Selfie-related Deaths on the Rise: Why?

Premier Health Now

What should be fun can turn deadly. Taking selfies can be fatal, according to a new study, which found that 259 people worldwide died taking selfies between October 2011 and November 2017.

And the numbers are on the rise. Just three selfie deaths were reported in 2011. By 2016 the number jumped to 98. Why would someone take such risks when the reward seems minor? Premier Health Now asked  Fadi Tayim, PhD, director of the Brain Mapping Center at the Clinical Neuroscience Institute.

He points to an ongoing social competition that encourages people to ‘Do it for the likes.’ “These risk-takers are competing for the most ‘likes’ for a post on social media,” he said. “They’ve placed a value, like a social currency, on the number of ‘likes’ a person can get. The desire to go viral has increased the risky behavior even further.”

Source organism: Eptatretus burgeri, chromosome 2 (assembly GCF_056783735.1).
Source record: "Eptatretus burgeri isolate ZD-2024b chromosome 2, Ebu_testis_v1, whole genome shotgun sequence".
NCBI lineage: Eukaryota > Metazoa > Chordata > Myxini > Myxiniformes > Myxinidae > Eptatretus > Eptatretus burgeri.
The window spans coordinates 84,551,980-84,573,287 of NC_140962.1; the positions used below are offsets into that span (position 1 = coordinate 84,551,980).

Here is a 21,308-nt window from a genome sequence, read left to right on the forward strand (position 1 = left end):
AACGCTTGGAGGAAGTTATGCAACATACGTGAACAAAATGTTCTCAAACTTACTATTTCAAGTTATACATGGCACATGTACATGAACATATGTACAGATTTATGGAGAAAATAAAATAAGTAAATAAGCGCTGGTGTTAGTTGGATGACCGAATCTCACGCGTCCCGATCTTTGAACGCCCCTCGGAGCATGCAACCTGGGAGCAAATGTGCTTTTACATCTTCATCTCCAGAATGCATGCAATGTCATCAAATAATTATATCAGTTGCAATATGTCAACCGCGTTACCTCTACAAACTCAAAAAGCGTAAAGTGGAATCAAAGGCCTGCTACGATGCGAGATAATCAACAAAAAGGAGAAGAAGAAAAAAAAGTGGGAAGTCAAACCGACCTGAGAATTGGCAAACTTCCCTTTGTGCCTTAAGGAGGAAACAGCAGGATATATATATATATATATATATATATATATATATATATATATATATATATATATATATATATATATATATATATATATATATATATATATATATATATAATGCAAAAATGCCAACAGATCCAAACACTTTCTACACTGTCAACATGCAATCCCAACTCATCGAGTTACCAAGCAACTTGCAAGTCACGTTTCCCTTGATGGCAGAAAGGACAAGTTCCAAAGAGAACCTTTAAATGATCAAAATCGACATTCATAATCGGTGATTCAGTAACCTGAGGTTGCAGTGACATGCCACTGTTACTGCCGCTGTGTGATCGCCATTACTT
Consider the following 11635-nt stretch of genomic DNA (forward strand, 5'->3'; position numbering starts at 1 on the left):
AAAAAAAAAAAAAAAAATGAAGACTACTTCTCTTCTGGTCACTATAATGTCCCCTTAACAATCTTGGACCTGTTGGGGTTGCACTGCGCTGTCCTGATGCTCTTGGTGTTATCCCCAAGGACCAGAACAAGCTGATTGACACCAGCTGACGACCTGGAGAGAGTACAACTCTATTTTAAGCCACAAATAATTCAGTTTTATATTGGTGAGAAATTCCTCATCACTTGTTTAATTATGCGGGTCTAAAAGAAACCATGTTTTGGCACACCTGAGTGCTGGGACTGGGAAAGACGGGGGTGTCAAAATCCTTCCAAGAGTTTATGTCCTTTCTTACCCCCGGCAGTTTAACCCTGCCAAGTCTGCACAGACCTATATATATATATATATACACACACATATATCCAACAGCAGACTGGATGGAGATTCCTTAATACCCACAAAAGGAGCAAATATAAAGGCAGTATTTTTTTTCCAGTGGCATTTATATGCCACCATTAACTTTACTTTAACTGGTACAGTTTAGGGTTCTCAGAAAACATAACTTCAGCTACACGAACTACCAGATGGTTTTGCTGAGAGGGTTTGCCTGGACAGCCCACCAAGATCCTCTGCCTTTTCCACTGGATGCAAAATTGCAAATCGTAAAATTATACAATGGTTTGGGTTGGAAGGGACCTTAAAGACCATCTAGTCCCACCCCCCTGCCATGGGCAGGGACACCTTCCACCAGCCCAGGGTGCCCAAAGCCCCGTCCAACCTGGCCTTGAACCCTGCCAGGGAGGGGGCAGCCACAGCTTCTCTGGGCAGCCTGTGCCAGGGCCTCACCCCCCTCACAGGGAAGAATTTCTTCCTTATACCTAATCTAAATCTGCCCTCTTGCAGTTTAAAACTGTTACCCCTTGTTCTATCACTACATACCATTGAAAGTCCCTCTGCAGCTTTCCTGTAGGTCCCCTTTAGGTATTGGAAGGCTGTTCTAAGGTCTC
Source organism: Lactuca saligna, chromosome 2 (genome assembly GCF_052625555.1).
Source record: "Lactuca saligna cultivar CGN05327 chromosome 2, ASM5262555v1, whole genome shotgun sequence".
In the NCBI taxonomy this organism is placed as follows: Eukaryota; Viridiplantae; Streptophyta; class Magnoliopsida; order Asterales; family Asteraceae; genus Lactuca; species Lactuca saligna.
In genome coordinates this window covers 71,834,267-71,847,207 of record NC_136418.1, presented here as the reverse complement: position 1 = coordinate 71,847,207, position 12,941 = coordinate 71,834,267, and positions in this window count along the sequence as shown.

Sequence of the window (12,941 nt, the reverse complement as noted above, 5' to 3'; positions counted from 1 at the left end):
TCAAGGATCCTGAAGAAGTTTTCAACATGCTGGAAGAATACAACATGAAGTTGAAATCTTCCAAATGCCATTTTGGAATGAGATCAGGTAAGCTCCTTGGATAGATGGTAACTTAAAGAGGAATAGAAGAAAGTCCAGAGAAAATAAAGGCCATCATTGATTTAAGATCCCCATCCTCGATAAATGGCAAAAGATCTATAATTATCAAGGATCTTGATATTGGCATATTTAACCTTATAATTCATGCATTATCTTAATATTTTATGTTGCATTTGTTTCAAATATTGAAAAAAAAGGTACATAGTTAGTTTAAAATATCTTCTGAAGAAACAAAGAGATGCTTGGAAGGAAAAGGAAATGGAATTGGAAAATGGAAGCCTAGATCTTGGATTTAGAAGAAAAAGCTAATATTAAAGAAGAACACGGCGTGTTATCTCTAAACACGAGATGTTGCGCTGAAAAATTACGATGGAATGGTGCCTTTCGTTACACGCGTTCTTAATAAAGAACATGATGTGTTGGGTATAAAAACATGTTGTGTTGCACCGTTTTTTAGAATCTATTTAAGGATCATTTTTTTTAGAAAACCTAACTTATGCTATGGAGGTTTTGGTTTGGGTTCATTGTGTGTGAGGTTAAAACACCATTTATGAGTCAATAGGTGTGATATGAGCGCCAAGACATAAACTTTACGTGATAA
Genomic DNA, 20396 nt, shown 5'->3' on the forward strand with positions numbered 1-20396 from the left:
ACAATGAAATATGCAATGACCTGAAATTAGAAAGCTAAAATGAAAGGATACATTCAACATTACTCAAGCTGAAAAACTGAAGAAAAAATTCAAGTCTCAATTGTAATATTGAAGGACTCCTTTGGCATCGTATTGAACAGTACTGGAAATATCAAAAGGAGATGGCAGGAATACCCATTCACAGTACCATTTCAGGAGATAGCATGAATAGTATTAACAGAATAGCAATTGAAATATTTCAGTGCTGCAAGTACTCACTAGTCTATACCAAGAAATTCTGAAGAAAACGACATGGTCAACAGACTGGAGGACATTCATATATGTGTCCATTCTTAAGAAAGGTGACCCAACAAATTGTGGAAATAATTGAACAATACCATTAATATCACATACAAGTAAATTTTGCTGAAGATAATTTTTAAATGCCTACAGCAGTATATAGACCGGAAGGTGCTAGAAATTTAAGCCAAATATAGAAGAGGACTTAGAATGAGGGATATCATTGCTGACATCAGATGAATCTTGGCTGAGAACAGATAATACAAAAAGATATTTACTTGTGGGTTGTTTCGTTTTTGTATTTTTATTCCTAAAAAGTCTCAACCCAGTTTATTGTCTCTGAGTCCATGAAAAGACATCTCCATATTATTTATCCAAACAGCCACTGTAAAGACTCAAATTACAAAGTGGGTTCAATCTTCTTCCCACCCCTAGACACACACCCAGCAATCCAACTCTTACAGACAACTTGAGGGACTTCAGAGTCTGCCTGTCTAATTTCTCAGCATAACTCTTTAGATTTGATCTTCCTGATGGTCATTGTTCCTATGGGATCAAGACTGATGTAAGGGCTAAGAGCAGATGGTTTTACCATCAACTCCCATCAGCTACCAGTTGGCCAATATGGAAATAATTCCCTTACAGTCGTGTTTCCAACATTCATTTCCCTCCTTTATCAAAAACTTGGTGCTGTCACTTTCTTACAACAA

Ultimately the risk-takers are looking for recognition in the online community, Dr. Tayim explained. “They see it as earning respect for their risky behavior. It’s the online status they’re after.”

Drownings, falls, fires and transport-related deaths (e.g., in front of a moving train) are the top causes, according to the study’s researchers. The most selfie deaths occurred in India, followed by Russia, the U.S. and Pakistan. More than 70 percent of the victims were men under the age of 30.

What can you do to halt such risky behavior in your child or friend? “The best indicator of future behavior is past behavior,” said Dr. Tayim. “If you’re concerned, have a candid conversation. Talk about why the risk-takers in this study died, what they did and why they got hurt. Discuss that some posts go viral for the wrong reason. It’s not always a positive thing.”